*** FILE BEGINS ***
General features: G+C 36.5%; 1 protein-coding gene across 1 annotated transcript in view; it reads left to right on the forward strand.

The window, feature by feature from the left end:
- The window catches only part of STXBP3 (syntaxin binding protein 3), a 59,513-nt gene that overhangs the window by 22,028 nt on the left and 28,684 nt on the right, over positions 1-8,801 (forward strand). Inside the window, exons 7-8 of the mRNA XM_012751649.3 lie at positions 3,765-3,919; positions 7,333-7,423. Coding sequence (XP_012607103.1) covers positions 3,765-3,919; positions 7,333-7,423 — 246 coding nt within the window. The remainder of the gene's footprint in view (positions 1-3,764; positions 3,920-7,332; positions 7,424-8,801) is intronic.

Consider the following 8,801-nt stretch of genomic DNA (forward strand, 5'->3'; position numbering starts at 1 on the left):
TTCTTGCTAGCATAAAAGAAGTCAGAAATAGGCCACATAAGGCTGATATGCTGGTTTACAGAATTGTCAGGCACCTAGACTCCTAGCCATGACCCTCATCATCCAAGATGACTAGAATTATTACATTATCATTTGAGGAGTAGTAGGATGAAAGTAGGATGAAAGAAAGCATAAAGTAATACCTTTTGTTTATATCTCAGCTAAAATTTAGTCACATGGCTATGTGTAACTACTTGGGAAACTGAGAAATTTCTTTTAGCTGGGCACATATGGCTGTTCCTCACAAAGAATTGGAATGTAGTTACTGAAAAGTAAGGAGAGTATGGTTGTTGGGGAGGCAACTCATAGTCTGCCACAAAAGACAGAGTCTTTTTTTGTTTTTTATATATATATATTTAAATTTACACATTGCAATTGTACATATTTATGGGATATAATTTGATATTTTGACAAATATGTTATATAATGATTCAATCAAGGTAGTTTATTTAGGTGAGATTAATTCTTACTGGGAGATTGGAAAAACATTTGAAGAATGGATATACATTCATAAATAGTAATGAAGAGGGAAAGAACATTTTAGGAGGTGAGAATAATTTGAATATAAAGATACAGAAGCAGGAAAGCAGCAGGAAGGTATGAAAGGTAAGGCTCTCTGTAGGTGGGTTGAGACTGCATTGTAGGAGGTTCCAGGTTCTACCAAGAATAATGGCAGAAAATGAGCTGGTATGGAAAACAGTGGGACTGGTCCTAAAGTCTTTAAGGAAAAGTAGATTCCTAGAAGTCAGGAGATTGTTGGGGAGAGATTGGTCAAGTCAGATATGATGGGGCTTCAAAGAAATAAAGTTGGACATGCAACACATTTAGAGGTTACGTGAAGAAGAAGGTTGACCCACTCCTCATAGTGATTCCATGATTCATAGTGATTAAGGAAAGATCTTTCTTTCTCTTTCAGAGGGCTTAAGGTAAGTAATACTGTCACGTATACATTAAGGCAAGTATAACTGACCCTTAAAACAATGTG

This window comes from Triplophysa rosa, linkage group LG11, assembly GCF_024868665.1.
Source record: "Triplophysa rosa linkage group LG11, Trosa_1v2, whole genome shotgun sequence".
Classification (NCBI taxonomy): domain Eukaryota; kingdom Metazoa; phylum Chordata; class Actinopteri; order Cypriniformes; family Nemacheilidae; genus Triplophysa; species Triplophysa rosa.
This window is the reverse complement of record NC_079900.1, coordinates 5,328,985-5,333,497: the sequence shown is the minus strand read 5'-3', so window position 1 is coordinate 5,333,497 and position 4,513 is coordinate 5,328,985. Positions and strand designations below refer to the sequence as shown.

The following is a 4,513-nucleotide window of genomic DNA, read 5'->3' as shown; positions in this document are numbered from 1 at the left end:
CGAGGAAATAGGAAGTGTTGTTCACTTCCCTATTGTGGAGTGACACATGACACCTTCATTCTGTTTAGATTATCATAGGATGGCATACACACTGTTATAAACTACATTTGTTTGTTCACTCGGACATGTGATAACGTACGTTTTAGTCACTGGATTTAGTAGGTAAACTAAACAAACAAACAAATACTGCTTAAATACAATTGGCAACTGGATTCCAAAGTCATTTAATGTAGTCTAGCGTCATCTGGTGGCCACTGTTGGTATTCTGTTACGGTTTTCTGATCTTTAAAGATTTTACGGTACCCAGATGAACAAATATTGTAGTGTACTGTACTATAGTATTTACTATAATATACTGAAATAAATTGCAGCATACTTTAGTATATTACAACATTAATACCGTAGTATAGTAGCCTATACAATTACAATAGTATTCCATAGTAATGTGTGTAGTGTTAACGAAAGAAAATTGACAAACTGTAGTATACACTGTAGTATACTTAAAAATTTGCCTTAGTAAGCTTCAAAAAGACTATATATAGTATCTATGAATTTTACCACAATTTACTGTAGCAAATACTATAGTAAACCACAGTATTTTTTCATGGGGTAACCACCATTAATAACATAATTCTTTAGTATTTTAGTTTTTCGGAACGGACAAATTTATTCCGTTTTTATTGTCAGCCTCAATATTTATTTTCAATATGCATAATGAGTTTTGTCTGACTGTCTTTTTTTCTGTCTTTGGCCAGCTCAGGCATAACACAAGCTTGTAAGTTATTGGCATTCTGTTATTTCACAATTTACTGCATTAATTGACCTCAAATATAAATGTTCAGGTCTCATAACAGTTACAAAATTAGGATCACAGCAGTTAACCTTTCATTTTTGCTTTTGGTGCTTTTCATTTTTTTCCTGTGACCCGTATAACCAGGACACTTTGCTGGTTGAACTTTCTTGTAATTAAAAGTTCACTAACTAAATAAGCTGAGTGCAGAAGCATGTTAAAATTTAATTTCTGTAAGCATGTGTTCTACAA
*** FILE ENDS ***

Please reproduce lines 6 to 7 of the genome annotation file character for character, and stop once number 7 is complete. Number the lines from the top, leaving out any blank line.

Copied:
This window comes from Triplophysa rosa, linkage group LG11, assembly GCF_024868665.1.
Source record: "Triplophysa rosa linkage group LG11, Trosa_1v2, whole genome shotgun sequence".